Defra has denied Labour Candidate, Fred Thomas’ accusations made in relation to the pollack fishing ban on the BBC South West Politics Show
The UK government has challenged criticism over its handling on the imposing of a ban on pollack fishery in the south of England.
Former Royal Marine Captain and Labour, PCC Plymouth Moor View, Fred Thomas, voiced his concerns on the BBC Politics South West show, accusing the government of leaving small-scale inshore fishermen stranded without pollack to catch come 01 January 2024.
Thomas criticised the government’s decision to implement a zero quota for pollack, as recommended by the International Council for the Exploration of the Seas (ICES). Inshore fishermen, heavily reliant on pollack for their livelihoods, argue that the impact of the zero quota is disastrous. They accuse the government of a lack of forward planning, despite being aware of the ICES advice since June.
Pollack constitutes a significant portion of earnings for many small-scale fishermen in the southwest, making up 80-100% of their income. The Department for Environment, Food and Rural Affairs (Defra) has been accused of a lack of understanding of the inshore sector, with calls for alternative solutions, considering the absence of other fish quotas available.
Fred Thomas accused the government of being out of touch and ill-prepared for the consequences. He emphasised the significant impact on fishermen, their families, communities, and associated industries, condemning the government’s failure as “shameful.”
He continued, “It is the job of government to look after public assets. Fish is a public asset. The government should be monitoring fish stocks throughout the year, across the years doing proper data collection. It hasn’t been doing that, that’s clear, but then Martin (host) they get this news.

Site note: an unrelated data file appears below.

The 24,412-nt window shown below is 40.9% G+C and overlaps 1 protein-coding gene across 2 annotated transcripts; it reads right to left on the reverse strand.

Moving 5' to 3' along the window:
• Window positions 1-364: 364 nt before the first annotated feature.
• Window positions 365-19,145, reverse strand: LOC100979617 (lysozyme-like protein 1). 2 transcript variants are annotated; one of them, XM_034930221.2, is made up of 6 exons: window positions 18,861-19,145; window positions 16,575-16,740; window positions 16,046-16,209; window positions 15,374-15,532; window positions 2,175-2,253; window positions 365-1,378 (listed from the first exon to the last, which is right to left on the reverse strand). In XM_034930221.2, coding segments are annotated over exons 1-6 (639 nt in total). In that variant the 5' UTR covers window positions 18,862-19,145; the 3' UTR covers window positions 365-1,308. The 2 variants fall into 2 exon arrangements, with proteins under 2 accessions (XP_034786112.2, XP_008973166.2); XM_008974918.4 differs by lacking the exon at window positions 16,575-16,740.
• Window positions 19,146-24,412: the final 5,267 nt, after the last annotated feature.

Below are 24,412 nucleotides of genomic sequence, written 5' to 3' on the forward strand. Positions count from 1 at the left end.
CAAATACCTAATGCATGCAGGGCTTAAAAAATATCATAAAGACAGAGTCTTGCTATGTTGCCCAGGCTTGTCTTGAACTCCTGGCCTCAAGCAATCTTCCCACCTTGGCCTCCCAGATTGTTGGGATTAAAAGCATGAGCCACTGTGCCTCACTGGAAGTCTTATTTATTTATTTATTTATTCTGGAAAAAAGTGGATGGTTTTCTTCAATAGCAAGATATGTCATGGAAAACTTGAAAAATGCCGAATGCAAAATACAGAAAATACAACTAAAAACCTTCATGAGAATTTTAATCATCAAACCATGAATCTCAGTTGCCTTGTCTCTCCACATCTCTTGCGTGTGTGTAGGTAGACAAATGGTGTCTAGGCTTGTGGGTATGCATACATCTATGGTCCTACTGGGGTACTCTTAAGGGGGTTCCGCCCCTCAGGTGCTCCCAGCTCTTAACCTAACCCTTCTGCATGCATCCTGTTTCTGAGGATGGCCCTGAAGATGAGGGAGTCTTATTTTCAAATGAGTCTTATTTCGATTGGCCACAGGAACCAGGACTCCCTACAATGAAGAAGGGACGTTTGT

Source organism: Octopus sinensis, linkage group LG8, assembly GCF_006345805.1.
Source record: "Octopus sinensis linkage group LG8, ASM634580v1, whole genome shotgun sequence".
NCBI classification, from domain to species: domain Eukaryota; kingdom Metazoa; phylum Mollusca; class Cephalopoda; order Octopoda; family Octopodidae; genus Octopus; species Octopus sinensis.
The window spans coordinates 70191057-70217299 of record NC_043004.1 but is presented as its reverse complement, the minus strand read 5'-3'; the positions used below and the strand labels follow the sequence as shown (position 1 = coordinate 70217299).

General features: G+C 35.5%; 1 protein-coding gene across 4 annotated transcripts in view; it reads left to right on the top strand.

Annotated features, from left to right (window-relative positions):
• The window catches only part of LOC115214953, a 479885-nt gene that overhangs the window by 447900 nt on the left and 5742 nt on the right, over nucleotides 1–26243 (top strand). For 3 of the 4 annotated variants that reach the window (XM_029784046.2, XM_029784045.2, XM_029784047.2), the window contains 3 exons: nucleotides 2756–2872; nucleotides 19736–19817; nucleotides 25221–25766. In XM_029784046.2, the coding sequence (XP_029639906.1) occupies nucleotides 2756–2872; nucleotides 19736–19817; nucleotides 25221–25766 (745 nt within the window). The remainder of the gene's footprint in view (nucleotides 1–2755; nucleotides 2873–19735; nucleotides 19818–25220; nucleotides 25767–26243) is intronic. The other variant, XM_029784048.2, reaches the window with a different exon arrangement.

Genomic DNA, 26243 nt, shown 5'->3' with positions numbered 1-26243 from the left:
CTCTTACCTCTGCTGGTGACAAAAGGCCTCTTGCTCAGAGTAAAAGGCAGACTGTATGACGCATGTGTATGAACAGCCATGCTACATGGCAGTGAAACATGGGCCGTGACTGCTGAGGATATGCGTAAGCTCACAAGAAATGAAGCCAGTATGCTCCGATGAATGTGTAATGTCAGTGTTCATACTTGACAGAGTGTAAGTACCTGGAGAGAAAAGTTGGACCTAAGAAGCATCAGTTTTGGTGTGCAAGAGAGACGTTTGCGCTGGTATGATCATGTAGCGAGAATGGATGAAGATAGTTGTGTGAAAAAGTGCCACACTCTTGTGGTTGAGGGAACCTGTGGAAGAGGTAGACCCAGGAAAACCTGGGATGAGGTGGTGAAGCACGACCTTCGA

“The scientific advice was six months ago that we’re looking at potentially a nil quota are no fish allowed to be caught in January what have they done for the last six months to provide work arounds and other solutions. I can tell you what they’ve done nothing that is why we’re now looking at terrible news for communities in Plymouth and across the southwest.”
Defra responded to these allegations, stating that the claims made by Mr. Thomas are incorrect. They highlighted that ICES published their zero-catch advice for pollack on30 June 2023, and Defra had engaged with industry representatives during an annual science/stakeholder event on 18 July 2023. Defra asserted that they have regularly communicated with the industry on the impact of a zero Total Allowable Catches (TAC) quota and negotiated with the EU to address bycatch needs.
Regarding negotiations on catch limits, Defra emphasised that their approach is based on the latest scientific advice and is balanced with commitments to economic sustainability. They acknowledged the potential implications of a zero TAC fishery for pollack and are actively exploring possible actions to mitigate the impact with industry representatives.
In terms of support for fishermen targeting pollack, Defra stated that the UK has secured a large bycatch TAC for this stock and is actively exploring various actions to address the impact on the sector. A bycatch TAC has also been set for area 6 (West of Scotland) to account for unavoidable bycatch caught while targeting other fisheries in that area.